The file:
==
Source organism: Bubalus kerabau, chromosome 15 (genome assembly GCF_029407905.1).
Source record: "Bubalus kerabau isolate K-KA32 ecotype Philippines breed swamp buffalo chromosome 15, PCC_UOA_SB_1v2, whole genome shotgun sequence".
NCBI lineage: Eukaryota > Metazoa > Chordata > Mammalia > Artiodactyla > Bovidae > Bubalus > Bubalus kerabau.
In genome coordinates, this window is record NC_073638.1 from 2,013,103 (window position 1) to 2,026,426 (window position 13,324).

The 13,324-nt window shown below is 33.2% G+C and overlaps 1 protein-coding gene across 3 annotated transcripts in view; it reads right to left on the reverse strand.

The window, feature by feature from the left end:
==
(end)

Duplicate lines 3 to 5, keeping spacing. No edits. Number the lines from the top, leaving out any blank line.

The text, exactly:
NCBI lineage: Eukaryota > Metazoa > Chordata > Mammalia > Artiodactyla > Bovidae > Bubalus > Bubalus kerabau.
In genome coordinates, this window is record NC_073638.1 from 2,013,103 (window position 1) to 2,026,426 (window position 13,324).

The 13,324-nt window shown below is 33.2% G+C and overlaps 1 protein-coding gene across 3 annotated transcripts in view; it reads right to left on the reverse strand.